"I love Crystal Palace, and people who know me well will know I love Crystal Palace," said Blitzer. "But there are a handful of teams/brands out there on a global basis, and Chelsea is one of them. The opportunity to invest in that particular situation with a very small number of people, frankly, given it was a complicated situation, we were comfortable giving that our best shot.

"We would have had to divest our interest in Crystal Palace had that come through. If that had happened it would have been a really sad day in one sense, but again back to the investment part it would have been a really interesting investment in terms of what's out there for Chelsea."

With Harris boasting a wealth of roughly £5bn, HSBE joined forces with Broughton - who acted as stand-in chairman at Anfield in 2010 to broker the sale of the club to FSG - in a bid to acquire Chelsea this year alongside Olympian-turned-politician Lord Sebastian Coe.

HSBE also own American sports teams Philadelphia 76ers and the New Jersey Devils.

Other rumours


Due to the incomparable wealth of the Gulf states, and Liverpool's recent eye-watering valuation, FSG's welcoming of offers for the club will have no doubt alerted those in the Middle East.

Liverpool, of course, does have a history of potential investment from the Middle East with Dubai International Capital - a sovereign wealth fund - failing with a bid of approximately £300m back in 2007, prior to Tom Hicks and George Gillett acquiring the club from David Moores.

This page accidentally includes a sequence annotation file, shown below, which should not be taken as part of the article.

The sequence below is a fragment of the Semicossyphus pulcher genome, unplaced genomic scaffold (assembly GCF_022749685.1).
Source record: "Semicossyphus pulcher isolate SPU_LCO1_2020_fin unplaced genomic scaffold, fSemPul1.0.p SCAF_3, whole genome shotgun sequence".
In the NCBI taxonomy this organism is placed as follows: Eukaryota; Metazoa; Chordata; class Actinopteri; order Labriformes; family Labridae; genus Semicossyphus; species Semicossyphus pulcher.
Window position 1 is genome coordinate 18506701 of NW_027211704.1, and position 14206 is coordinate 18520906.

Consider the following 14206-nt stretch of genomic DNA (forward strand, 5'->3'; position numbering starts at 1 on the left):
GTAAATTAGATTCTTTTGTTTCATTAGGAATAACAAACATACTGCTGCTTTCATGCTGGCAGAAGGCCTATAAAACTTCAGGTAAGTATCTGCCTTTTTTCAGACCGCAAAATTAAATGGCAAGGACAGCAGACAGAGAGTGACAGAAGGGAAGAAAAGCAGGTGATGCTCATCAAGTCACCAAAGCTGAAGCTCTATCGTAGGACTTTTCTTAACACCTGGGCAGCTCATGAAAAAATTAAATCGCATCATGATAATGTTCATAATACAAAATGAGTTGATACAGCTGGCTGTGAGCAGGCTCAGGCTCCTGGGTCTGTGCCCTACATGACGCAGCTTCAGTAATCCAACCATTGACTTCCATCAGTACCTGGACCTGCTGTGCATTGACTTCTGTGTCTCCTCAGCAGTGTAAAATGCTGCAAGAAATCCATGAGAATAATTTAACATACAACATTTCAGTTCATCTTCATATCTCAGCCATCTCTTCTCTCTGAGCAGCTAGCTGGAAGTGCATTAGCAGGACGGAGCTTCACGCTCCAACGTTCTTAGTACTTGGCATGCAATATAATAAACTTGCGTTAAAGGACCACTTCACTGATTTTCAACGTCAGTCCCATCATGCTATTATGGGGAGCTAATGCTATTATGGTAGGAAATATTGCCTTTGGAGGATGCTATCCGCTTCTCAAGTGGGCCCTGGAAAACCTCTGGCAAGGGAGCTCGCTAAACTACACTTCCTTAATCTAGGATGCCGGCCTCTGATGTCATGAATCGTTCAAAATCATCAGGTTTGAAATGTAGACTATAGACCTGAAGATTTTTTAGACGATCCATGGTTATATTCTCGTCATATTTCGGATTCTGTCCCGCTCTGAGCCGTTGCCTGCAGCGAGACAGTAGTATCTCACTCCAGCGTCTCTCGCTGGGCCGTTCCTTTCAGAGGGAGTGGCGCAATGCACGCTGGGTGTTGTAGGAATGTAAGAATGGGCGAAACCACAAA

On Tuesday, Arabian Business reported that investors in Dubai could be "eyeing a purchase" of Liverpool.


Don't hold out too much hope for this one happening...but in typical Conor McGregor fashion, the international UFC sent social media into a frenzy on Tuesday evening as he claimed that he has "requested information" on the ownership situation at Liverpool.

McGregor - who has a reported net worth of over £150m, which is dwarfed by some of the aforementioned America-based groups - revealed on Twitter that he would be interested in acquiring the club.

Replying to a Tweet asking the MMA star to "Buy Liverpool FC," McGregor replied: "I WOULD LOVE IT! I requested my information on this, yes. Soon as I heard. What a turn of events! What a club!"



Sir Jim Ratcliffe is someone who will seemingly not be getting his hands on the keys to Liverpool Football Club.

Standing as Britain's richest man, Ratcliffe - who owns Ligue 1 side OGC Nice and Swiss Super League club FC Lausanne-Sport - ruled himself out of the running on Tuesday evening.

"Our position has developed since the summer and we are now focusing our efforts in Nice and raising our ambitions for the club to make them into a top tier club in France to compete with PSG," a spokesperson told The Telegraph.

“This would represent much better value for our investment than buying one of the top-tier Premier League clubs."

The 70-year-old has a reported net worth of over £8bn and expressed his desire to buy Manchester United after his bid to acquire Chelsea also proved to be unsuccessful. However, the Glazer family ruled out a potential sale of the 20-time Premier League champions

Ratcliffe is CEO of the Ineos Group- the fourth largest chemical engineering company on the planet - and owns the cycling team Ineos Grenadiers.


Another group who have distanced themselves from rumours linking them with a move for the six-time European champions is Chicago Cubs' owners, the Ricketts family.

Americans Tom and Laura Ricketts also expressed interest in purchasing Chelsea earlier this year, and previously Tottenham Hotspur, and received backing from Ken Griffin and Dan Gilbert.

However, despite their net worth of roughly £5bn, the Ricketts ruled out any potential purchase. on Tuesday.

"The Ricketts family will NOT be bidding on the Liverpool soccer team which recently went up for sale," said a spokesman on behalf of the family.